Asian share markets got off to a slow start on Monday as holidays in China and Japan crimped volumes and investors awaited a raft of data this week which should show the U.S. leading a global economic recovery.
MSCI’s broadest index of Asia-Pacific shares outside Japan (.MIAPJ0000PUS) slipped 0.7%, led by a 1.3% drop in Taiwan (.TWII). Japan’s Nikkei (.N225) was shut for a holiday, but Nikkei futures edged up 0.4%.
Wall Street extended its bull run with Nasdaq futures up 0.1% and S&P 500 futures 0.3%. EUROSTOXX 50 futures inched up 0.1%.
A busy week for U.S. economic data is expected to show resounding strength, particularly for the ISM manufacturing survey and April payrolls. Forecasts are that 978,000 jobs were created in the month as consumers spent their stimulus money and the economy opened up more.
Analysts at NatWest Markets, for instance, see payrolls surging by 1.25 million in April with unemployment diving to 5.2%, from 6% in March.
Such gains could stir speculation of a tapering in asset purchases by the Federal Reserve, though Chair Jerome Powell has shown every sign of staying patient on policy.
“Payrolls should show another near 1 million jobs gain, but that would still leave them 7.5 million below pre-COVID levels,” said Tapas Strickland, a director of economics at NAB.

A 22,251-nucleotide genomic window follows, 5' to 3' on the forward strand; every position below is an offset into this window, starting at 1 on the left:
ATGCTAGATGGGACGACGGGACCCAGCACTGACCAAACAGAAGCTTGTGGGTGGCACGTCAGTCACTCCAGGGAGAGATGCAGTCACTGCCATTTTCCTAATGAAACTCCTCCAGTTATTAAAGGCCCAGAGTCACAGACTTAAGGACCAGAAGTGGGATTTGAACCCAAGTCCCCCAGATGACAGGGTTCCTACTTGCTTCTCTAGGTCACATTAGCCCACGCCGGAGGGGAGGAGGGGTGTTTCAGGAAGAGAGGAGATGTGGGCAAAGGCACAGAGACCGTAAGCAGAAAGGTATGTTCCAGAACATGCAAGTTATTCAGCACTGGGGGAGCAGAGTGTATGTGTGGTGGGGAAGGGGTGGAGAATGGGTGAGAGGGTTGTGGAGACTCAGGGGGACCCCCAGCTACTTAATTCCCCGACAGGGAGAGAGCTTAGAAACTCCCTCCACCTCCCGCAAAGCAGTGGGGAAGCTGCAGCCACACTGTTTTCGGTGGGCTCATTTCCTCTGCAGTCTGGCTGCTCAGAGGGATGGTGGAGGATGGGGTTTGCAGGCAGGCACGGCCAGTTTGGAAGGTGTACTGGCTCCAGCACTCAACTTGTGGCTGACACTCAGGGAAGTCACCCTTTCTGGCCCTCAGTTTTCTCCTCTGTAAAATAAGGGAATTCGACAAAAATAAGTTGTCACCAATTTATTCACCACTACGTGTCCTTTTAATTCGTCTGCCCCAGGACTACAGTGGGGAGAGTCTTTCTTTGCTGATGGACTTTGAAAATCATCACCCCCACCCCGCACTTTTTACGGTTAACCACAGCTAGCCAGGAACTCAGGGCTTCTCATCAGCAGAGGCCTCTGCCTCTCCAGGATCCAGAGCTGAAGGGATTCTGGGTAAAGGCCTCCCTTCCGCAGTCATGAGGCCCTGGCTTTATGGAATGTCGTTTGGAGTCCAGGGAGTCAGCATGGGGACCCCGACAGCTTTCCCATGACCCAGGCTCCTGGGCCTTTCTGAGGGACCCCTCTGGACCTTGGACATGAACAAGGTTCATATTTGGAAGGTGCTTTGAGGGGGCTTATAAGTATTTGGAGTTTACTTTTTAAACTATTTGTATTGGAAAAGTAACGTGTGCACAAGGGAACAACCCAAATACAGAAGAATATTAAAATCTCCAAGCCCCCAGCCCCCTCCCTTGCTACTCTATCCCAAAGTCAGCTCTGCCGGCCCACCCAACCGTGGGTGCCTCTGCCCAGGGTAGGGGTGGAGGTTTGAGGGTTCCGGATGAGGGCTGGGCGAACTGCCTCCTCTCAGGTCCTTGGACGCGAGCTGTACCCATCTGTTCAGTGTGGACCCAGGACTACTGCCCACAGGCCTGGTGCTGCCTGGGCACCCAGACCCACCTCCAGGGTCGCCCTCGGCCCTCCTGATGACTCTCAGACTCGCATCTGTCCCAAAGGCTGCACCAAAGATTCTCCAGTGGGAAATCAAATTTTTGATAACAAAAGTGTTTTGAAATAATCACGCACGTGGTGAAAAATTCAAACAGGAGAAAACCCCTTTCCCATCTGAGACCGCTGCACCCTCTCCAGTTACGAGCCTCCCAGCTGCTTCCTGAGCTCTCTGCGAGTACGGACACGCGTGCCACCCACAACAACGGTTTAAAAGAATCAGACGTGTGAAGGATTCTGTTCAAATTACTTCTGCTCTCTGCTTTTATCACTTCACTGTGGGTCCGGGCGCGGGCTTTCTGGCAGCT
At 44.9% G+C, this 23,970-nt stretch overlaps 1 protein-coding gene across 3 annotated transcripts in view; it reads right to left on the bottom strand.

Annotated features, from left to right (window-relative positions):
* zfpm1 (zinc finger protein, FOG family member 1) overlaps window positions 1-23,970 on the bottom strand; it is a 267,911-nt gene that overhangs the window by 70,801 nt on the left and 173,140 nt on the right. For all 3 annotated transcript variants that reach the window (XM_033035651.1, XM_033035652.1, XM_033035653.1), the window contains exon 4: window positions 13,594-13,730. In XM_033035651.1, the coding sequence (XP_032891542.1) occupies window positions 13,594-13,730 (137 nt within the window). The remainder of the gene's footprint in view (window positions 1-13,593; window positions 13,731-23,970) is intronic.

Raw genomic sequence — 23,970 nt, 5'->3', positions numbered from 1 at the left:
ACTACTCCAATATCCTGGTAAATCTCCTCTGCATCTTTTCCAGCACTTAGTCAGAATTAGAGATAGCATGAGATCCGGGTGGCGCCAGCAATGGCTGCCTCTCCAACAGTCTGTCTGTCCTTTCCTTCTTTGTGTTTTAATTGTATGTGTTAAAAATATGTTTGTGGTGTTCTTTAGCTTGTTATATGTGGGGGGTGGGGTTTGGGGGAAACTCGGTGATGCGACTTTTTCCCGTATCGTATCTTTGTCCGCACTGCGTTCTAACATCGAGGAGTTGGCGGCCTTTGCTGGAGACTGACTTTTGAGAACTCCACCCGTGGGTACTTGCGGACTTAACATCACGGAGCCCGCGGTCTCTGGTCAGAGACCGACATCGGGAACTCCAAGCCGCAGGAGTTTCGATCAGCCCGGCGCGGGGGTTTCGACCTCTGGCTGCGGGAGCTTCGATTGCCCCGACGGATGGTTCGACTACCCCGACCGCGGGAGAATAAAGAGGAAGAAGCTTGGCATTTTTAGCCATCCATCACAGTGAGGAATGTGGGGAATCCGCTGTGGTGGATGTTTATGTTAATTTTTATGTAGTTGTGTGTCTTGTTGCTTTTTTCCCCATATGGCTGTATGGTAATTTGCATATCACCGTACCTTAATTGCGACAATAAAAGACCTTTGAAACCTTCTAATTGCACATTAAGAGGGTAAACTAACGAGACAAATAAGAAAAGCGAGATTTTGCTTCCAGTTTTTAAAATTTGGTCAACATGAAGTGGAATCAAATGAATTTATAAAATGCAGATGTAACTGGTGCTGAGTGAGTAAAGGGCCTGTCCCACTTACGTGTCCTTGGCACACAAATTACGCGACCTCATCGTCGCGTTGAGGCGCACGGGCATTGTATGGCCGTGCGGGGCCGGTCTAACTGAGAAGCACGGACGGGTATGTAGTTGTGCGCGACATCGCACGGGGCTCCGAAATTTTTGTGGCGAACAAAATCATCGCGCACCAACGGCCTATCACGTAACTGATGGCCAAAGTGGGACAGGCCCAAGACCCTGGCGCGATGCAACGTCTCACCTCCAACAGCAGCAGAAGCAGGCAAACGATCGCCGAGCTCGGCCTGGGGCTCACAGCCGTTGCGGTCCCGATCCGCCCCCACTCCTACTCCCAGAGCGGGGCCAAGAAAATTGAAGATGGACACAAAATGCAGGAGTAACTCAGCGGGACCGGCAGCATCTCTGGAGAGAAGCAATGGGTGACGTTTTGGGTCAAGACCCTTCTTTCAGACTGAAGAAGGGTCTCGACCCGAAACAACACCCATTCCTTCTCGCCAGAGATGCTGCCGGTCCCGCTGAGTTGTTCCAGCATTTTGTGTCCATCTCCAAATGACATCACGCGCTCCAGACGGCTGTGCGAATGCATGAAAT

“Chair Powell recently noted that it would take a string of months of job creation of about a million a month to achieve the substantial progress required to justify tapering QE.”
Powell is due to speak later on Monday and will be followed by a raft of Fed officials this week. Dallas Fed President Robert Kaplan caused a stir on Friday by calling for beginning the conversation about tapering.
Powell’s patience has helped limit selling pressure in Treasuries, yet 10-year yields still ended last week with a rise of 6 basis points to be last at 1.626% .
The rise offered some support to the U.S. dollar which has been pressured by the rapid expansion of the U.S. budget and trade deficits, a by-product of the economy’s outperformance.
The dollar index stood at 91.330 and off a two-month trough of 90.422, though it still ended April with a loss of 2%.
The euro was steady at $1.2021 , having backtracked from a nine-week peak of $1.2149 on Friday. It now has solid support around $1.1990.
The dollar has fared better on the yen at 109.57 , well above its recent low of 107.46.
In commodity markets, gold held to a narrow range around $1,772 an ounce sidelined in part by investor interest in crypto currencies as an alternative hedge against inflation.
Ether hit a record high on Monday above $3,000, extending last week’s rally in the wake of a report that the European Investment Bank (EIB) could launch a digital bond sale on the ethereum blockchain network.
Oil prices ran into profit-taking, having ended last month with gains of 6% to 8%.
Brent was last down 23 cents at $66.53 a barrel, while U.S. crude lost 22 cents to $63.36 per barrel.